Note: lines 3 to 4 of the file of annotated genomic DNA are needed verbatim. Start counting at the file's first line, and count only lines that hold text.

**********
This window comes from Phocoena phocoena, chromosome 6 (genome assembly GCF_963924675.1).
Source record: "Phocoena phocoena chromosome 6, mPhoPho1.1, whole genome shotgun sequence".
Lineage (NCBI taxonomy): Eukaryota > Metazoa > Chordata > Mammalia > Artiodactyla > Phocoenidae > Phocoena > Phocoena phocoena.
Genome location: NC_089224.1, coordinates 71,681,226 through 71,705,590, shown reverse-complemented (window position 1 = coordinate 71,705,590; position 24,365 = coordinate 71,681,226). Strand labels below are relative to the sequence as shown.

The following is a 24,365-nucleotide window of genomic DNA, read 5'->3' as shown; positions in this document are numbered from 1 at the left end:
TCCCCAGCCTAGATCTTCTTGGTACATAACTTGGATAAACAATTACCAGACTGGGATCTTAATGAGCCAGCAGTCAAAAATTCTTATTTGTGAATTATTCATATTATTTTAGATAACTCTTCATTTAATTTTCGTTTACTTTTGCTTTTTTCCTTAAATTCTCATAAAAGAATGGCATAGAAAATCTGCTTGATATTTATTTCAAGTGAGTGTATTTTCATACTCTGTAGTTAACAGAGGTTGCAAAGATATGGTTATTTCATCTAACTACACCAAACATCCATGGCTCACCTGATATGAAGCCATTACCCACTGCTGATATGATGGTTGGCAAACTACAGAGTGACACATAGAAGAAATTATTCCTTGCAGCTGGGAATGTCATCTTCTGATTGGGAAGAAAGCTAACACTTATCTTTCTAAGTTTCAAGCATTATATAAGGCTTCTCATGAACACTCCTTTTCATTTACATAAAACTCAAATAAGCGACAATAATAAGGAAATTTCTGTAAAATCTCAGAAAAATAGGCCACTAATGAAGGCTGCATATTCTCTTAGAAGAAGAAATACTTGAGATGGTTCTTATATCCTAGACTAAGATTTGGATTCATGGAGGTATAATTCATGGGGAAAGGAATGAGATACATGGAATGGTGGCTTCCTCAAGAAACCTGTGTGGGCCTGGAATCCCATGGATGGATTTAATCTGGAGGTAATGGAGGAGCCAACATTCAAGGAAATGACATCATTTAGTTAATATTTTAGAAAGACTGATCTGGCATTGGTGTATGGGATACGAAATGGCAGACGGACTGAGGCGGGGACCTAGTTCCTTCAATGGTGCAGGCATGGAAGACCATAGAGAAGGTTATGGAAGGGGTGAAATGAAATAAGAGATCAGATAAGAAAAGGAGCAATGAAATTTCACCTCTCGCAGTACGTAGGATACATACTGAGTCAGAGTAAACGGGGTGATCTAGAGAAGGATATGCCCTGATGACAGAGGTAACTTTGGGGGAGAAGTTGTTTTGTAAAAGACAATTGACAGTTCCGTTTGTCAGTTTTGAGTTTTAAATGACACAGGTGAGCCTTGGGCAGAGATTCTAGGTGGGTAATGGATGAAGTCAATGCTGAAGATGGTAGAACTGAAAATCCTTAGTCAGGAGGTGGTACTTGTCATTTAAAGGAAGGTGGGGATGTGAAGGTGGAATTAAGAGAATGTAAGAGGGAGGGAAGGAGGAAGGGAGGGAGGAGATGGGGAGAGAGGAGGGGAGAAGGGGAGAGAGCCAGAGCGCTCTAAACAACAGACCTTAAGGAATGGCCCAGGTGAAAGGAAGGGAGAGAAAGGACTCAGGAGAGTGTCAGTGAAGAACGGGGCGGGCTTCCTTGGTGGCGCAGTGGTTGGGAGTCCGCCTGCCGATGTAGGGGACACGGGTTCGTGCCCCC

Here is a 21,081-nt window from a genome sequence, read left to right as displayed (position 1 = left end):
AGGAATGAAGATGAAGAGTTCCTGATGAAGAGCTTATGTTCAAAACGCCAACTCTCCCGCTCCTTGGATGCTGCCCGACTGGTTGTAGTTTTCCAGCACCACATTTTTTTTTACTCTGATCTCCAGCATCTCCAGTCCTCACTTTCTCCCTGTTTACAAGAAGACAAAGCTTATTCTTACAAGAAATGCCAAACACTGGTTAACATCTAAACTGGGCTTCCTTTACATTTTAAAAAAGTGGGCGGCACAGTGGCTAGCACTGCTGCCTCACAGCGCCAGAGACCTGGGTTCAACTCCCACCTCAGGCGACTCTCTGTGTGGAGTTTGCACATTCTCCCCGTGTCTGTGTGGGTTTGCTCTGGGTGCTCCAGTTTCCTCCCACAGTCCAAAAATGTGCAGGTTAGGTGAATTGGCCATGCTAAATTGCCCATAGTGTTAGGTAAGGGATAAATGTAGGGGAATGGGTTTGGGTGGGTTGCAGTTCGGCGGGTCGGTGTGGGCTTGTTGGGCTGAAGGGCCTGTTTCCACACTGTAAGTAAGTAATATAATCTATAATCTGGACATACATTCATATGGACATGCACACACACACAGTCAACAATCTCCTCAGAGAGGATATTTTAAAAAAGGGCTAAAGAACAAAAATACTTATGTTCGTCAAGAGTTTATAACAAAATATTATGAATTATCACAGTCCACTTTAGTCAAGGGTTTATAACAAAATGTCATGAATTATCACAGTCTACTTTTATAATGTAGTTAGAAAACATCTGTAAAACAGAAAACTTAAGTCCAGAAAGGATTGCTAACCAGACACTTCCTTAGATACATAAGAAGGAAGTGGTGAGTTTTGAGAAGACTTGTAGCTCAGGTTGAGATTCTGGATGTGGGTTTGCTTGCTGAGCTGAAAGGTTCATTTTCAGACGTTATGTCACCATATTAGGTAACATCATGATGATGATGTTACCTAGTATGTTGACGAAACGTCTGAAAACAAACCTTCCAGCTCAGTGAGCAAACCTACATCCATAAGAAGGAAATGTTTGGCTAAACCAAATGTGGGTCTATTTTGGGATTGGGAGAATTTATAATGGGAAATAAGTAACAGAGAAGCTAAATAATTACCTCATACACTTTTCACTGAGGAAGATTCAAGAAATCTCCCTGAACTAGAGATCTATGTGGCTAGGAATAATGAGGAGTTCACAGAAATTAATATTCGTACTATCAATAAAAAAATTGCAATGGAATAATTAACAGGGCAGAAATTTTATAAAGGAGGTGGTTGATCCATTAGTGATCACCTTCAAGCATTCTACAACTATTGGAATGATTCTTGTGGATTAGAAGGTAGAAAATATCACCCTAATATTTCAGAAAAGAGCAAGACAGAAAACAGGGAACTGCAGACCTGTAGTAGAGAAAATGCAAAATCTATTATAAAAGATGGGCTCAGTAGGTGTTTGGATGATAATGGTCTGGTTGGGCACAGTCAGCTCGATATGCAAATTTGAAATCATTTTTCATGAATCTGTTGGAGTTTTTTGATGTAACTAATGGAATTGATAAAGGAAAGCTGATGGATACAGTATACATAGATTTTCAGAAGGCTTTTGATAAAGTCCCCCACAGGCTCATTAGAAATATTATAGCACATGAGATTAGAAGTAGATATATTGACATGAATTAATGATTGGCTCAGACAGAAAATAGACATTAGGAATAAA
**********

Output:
Lineage (NCBI taxonomy): Eukaryota > Metazoa > Chordata > Mammalia > Artiodactyla > Phocoenidae > Phocoena > Phocoena phocoena.
Genome location: NC_089224.1, coordinates 71,681,226 through 71,705,590, shown reverse-complemented (window position 1 = coordinate 71,705,590; position 24,365 = coordinate 71,681,226). Strand labels below are relative to the sequence as shown.